After reading the article “Your online reputation can hurt your job search” I did a quick search for myself on Google and I was pleasantly surprised that some of the first links to pop up were to COETAIL and Twitter and some other educational and professional sites and associations. “This is good.” I thought, remembering Kim Cofino’s advice about getting control of your online image by positive participation and engagement online. However I was a bit surprised when a link to a postcard I sent to a travel insurance site appeared in my top ten hits and looking at it from a ‘what if someone important sees this’ lens I was a little concerned. It’s a post card from Japan with drawings of sumo wrestlers. In 2007, I purchased travel insurance for a trip to Japan through World Nomads. They had a promotion where you could send them a postcard from your trip to be entered in a drawing to win a free t-shirt. While I was in Japan I bought some postcards at a sumo wrestling tournament and sent one in, just for kicks. Well, a few months later I received a t-shirt and congratulations. My postcard had been selected and now was displayed on their website. At the time I thought, ‘Cool!’ and I had actually forgotten about it until I did this recent Google Search. Now I look at the postcard (go ahead…go look at it!) still displayed on their website and this time I thought, “Oh no. What will people think?” I know how sumo wrestlers dress and the images on the postcards are typical sumo ‘moves’ but what about people who aren’t familiar with the sport. Should I contact World Nomads and ask them to receive my ‘once cool, but now possibly questionable’ postcard? Probably not. Really, it’s not that bad. Maybe I’ll go in and add a comment to it. Or just continue to ‘do good’ online and that link will move farther down the list.
But then I think about my students. My sumo postcard was posted almost five years ago and I have been very cautious about my life on the ‘web’ which I partly attribute as being an adult (digital immigrant) who recognizes how you can quickly lose control over what you say and what you show ‘out there’. But my students are growing up on the internet. All the silly notes my friends and I wrote to each other in junior high are either yellowing in scrapbooks in a box in a basement or have long since decomposed in garbage dumps. For my students, their ‘notes’ are digitally saved on social media sites for years to come. And what kinds of reputations or images will be assembled of my students’ online activity? Of course, my first reaction is to revert to the role of ‘the protector’. The role I worked so hard to redefine for myself in Course 1. But then I found redirection in William M. Ferriter’s article “Positive Digital Footprints”. Mr. Ferriter points out that schools “spend an incredible amount of time trying to frighten digital kids.” I believe that is partly due to the fact that schools and teachers are scared of the internet as well. I think we all have good intentions about wanting to protect our students but the digital world is not going away and we owe it to our students to prepare them to live successfully in the digital world just as we want them to be successful in the physical world.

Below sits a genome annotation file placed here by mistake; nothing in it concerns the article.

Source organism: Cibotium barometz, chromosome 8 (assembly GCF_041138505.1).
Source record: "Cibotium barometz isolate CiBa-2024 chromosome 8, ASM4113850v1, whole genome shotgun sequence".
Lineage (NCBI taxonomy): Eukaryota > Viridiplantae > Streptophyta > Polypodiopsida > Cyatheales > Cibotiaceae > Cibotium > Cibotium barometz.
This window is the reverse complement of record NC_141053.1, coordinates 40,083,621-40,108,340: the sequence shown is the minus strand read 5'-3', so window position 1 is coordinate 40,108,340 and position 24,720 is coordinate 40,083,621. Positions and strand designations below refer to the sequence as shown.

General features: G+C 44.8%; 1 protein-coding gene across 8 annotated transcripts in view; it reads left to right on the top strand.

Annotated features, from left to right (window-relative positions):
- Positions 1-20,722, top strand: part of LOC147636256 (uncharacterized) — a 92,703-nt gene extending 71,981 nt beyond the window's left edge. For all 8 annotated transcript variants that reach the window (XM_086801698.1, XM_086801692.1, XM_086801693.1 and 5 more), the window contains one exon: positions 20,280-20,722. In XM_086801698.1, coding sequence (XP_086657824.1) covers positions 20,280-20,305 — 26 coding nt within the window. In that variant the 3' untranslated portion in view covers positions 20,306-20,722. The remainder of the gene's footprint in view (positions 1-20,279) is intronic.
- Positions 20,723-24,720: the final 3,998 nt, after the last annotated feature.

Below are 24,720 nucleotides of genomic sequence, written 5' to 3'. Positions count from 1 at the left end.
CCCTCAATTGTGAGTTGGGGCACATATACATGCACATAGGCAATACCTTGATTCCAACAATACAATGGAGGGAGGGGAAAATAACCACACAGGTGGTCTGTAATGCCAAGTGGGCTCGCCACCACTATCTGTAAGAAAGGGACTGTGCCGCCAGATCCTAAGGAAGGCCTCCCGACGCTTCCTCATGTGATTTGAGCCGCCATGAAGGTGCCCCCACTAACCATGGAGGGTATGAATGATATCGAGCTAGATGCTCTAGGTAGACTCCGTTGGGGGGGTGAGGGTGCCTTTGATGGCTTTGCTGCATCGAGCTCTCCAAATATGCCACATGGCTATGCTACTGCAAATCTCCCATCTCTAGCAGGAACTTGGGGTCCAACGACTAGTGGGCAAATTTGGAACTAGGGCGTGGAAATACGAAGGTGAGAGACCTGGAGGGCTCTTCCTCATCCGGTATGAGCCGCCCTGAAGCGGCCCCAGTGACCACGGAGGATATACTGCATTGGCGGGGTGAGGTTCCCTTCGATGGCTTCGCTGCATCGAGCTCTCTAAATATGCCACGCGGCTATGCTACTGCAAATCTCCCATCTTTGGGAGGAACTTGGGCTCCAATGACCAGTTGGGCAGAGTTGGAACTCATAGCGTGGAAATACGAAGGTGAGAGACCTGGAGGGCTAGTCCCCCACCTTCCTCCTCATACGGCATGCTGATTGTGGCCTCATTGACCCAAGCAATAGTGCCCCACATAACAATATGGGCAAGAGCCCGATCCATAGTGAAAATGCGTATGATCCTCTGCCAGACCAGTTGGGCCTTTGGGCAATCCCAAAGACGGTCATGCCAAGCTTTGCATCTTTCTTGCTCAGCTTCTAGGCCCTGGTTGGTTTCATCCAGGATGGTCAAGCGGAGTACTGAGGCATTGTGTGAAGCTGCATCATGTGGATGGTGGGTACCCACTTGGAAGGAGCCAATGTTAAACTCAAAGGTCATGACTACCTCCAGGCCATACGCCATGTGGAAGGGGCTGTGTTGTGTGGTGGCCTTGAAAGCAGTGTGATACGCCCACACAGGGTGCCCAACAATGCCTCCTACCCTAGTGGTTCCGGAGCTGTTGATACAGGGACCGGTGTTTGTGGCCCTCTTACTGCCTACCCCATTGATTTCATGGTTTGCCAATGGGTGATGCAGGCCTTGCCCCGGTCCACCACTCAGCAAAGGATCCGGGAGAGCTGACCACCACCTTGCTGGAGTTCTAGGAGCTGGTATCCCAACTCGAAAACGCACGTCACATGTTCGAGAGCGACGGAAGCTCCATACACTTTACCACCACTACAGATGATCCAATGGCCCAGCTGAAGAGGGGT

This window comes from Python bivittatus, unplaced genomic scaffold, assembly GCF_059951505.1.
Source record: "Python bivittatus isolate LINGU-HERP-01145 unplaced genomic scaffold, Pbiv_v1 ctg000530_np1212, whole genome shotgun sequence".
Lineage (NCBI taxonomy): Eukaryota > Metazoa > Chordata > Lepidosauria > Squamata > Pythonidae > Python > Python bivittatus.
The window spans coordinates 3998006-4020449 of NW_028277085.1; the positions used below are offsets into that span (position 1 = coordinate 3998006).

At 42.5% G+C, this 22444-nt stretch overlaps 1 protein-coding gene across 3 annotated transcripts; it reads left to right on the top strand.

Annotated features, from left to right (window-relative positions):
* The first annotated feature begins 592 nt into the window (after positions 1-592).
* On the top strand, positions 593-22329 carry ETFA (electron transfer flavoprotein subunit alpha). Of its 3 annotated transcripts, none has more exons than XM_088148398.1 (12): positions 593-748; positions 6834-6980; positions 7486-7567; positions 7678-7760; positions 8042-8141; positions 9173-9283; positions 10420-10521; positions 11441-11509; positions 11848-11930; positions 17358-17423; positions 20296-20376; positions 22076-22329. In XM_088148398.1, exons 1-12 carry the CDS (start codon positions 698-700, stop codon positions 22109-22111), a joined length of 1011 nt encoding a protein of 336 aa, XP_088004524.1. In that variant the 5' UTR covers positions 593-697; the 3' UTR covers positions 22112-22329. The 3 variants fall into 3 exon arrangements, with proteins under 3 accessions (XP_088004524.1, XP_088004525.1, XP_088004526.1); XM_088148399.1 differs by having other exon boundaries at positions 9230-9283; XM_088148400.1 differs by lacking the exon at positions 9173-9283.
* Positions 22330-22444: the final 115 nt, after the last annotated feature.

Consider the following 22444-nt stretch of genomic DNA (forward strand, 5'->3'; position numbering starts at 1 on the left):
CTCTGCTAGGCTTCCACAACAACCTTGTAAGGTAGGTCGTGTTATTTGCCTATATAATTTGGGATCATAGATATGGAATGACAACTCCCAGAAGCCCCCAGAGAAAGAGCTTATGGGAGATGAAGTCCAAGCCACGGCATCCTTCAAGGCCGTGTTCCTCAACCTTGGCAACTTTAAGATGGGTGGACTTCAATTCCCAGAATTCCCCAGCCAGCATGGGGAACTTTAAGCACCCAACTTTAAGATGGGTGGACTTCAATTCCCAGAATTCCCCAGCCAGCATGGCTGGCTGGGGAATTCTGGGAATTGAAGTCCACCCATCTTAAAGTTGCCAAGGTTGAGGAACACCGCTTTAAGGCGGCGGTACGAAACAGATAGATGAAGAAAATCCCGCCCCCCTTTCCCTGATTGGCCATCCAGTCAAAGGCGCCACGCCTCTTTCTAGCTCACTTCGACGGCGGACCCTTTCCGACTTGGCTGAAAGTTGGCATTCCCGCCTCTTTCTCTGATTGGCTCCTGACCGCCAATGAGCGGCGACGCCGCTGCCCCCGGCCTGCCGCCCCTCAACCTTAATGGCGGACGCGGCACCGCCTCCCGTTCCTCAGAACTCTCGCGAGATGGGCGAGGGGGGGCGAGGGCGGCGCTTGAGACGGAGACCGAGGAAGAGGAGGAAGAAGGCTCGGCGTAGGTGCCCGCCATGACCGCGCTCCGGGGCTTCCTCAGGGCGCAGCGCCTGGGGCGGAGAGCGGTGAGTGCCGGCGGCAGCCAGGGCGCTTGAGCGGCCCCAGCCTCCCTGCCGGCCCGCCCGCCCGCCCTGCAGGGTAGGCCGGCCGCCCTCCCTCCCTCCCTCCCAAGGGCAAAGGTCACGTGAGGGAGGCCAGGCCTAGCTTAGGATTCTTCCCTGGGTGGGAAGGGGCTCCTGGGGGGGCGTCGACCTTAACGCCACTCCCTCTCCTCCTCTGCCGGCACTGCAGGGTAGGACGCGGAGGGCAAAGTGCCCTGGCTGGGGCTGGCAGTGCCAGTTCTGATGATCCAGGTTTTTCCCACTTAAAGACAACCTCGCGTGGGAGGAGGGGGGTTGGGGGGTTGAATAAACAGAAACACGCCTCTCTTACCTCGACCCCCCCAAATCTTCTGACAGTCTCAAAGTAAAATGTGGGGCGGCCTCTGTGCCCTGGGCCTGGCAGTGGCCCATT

Mr. Ferriter makes two suggestions in approaching this dilemma. One of them is helping students create their own positive digital footprint through productive collaboration and creation with others online. Sounds familiar…that is what I’m trying to do as well! The other suggestion was something I hadn’t thought about before. Taking the ‘tiered approach’ by educating students in general about online safety and digital citizenship and then identifying and focusing on those students with more risky behaviors for more targeted intervention. This reminds me of Response to Intervention and Positive Behavior Supports, which both use multi-level prevention and intervention models. My next step will be to look into the “Youth Safety on a Living Internet” report that Mr. Ferriter refers to in his article and looking for examples of how a productive ‘tiered approach’ in regards to digital citizenship and safety would look in a school.
My hope moving forward is that while we (schools and teachers) identify and work closely with students who need more support and guidance regarding their behavior and choices online, we can work with all students in creating online images that reflects what amazing and creative kids they all are.
Again, as I continue to evolve through our COETAIL experience, I am reminded to reflect on where I am in my comfort zone is in relation to what my students need as Mr. Ferriter concludes,
“Whether we’re comfortable with it or not, digital footprints—which (Will) Richardson defines as “online portfolios of who we are, what we do, and by association, what we know”—are an inevitable by-product of life in a connected world. Instead of teaching students to be afraid of what others can learn about them online, let’s teach them how digital footprints can quickly connect them to the individuals, ideas, and opportunities that they care most about.”
So, I won’t worry about my sumo postcard, that’s done. I focus on what I can do, and what I can show my students they can do, to create a positive trail of digital footprints of my own.